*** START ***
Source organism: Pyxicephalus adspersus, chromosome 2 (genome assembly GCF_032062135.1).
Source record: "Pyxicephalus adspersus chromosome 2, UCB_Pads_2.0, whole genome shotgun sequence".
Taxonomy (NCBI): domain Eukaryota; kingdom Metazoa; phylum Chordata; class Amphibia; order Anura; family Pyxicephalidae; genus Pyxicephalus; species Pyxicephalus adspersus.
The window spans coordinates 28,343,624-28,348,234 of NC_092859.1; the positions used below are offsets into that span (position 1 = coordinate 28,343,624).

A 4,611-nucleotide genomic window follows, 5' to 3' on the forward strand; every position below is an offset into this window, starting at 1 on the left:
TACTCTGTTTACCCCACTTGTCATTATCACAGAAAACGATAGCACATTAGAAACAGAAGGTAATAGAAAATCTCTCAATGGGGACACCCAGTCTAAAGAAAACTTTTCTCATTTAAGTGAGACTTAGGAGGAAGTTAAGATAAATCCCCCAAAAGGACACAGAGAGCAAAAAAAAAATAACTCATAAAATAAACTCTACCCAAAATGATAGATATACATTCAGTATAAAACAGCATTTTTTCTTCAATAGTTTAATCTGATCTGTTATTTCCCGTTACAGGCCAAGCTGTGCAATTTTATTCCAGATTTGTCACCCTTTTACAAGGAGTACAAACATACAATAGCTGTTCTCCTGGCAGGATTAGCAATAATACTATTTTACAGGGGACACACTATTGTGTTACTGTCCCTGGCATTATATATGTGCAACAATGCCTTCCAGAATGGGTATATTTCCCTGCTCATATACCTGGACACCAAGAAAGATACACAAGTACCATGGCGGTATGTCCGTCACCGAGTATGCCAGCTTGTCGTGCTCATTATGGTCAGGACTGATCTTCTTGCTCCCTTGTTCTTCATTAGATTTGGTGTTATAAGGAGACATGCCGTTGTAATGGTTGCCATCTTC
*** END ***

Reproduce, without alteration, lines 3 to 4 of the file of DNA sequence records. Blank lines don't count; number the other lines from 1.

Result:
Taxonomy (NCBI): domain Eukaryota; kingdom Metazoa; phylum Chordata; class Amphibia; order Anura; family Pyxicephalidae; genus Pyxicephalus; species Pyxicephalus adspersus.
The window spans coordinates 28,343,624-28,348,234 of NC_092859.1; the positions used below are offsets into that span (position 1 = coordinate 28,343,624).